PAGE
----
here is a basic history lesson for anyone who thinks "human rights" and "equality" would solve the problem. Xinjiang and Tibet used to be fairly stable under general Wang's iron fist in the 60s and 70s. in the 80s Hu Yaobang came along and came up with all these "liberalist" way of dealing with the region and it has been pretty bad ever since. if you go to China there are a lot of ppl who are quite supportive of Wang's policy and think that Hu Yaobang is just a very nice idiot. i am not saying that Beijing should revert to its iron fist policy, but just take this into consideration before some of you guys get carried away with liberalist views.
Huh :confused: I can't really follow that logic. The fact that a troublesome region has been quiet under a more repressive / iron fist type rule doesn't mean at all that such a solution would make the situation itself any better. If a people feels oppressed on a large scale and expresses those feelings, then oppressing those expressions doesn't improve the life and enhance the dignity of said people in any way. Even though the surface looks quiet.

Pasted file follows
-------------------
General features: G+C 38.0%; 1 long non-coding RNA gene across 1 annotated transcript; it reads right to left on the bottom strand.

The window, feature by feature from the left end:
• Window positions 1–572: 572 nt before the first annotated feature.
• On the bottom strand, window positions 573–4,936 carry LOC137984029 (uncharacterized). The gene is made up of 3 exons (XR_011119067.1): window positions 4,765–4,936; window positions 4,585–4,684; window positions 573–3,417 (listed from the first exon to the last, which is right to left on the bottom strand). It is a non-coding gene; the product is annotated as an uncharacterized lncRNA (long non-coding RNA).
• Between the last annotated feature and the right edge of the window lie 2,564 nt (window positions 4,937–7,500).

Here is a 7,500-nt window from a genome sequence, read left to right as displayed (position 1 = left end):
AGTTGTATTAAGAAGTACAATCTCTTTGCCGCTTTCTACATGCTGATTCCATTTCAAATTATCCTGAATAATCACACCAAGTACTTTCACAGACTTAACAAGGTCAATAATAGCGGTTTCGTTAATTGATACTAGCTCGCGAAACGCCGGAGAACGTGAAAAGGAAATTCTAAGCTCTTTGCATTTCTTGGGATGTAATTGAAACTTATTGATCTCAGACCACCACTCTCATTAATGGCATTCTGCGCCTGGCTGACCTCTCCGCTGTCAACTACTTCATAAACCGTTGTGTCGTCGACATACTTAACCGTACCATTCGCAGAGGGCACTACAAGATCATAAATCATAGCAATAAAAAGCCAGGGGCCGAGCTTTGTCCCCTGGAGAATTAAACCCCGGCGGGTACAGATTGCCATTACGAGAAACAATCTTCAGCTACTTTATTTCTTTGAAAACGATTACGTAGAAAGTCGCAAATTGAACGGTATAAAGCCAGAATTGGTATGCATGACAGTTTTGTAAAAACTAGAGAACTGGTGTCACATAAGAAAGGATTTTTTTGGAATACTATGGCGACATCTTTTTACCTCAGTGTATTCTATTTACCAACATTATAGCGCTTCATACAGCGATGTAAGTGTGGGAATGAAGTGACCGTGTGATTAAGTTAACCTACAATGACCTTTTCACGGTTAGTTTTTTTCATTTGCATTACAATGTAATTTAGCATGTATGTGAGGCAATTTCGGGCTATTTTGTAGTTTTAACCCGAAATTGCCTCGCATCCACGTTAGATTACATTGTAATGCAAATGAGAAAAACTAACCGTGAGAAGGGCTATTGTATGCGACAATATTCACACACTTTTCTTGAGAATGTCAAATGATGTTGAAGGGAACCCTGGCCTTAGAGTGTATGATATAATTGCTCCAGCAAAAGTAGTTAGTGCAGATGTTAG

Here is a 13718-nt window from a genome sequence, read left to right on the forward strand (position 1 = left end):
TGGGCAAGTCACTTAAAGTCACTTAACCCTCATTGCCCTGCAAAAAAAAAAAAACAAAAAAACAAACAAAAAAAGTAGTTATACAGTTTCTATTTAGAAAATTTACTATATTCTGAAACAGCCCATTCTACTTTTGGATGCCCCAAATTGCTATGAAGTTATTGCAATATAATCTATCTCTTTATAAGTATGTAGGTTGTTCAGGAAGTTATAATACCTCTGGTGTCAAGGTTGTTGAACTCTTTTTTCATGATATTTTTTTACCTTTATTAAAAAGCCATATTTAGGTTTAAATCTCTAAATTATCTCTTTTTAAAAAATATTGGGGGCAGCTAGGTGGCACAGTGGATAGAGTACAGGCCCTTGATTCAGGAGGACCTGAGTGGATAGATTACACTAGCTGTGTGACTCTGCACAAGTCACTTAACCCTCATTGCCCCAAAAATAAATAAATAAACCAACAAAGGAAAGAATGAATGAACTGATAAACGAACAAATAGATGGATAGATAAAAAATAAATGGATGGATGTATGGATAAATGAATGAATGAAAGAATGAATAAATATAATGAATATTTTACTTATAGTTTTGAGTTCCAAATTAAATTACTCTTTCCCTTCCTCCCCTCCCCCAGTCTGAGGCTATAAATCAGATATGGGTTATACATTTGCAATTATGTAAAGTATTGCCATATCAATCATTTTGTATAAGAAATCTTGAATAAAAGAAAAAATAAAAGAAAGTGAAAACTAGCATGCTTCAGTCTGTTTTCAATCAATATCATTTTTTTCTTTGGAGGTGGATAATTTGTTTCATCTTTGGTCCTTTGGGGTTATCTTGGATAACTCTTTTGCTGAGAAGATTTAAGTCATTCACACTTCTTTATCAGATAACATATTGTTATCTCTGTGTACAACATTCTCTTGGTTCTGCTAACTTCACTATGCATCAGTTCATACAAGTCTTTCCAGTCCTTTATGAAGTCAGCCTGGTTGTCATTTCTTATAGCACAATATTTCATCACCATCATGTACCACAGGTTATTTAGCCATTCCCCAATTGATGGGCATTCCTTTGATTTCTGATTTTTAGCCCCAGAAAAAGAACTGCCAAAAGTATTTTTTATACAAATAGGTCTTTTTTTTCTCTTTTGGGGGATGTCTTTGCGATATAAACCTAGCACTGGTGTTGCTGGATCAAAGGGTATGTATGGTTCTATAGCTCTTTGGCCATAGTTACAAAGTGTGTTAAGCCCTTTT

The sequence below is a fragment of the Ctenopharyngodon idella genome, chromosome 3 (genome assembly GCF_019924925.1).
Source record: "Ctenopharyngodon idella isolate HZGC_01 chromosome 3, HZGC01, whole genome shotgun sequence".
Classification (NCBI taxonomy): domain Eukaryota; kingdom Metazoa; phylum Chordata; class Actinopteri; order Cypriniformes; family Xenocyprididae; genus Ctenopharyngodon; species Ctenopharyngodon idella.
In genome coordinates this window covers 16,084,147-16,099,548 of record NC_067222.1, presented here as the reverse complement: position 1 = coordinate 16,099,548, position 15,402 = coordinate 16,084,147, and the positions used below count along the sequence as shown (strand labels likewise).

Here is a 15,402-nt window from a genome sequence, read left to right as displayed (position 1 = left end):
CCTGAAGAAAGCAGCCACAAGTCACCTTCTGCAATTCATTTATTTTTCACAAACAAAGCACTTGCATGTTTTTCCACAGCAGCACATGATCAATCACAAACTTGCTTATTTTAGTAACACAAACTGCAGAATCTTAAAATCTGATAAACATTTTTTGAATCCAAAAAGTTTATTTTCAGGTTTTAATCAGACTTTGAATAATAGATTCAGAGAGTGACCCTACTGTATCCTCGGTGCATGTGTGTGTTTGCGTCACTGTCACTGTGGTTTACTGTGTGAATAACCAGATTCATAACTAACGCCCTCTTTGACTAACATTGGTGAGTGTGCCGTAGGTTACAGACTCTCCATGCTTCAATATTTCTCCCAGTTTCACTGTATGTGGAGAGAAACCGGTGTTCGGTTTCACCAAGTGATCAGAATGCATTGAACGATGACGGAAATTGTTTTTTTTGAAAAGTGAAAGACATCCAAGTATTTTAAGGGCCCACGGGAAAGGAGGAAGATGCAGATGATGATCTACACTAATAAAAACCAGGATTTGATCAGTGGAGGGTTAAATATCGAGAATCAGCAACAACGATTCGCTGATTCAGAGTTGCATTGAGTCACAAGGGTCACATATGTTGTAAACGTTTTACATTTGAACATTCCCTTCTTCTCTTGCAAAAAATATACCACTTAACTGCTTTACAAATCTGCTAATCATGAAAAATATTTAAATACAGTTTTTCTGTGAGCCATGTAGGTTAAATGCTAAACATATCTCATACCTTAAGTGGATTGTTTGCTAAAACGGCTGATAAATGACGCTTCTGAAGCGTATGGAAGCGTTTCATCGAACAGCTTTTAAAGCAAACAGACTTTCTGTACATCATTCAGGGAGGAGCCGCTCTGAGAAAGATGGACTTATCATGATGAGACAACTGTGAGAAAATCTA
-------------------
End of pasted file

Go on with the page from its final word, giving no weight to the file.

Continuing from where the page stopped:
And in my opinion, that doesn't have to do with liberal or conservative views at all. A state strong and omnipresent to the inside isn't actually a conservative idea.
 

pla101prc

Senior Member
Huh :confused: I can't really follow that logic. The fact that a troublesome region has been quiet under a more repressive / iron fist type rule doesn't mean at all that such a solution would make the situation itself any better. If a people feels oppressed on a large scale and expresses those feelings, then oppressing those expressions doesn't improve the life and enhance the dignity of said people in any way. Even though the surface looks quiet.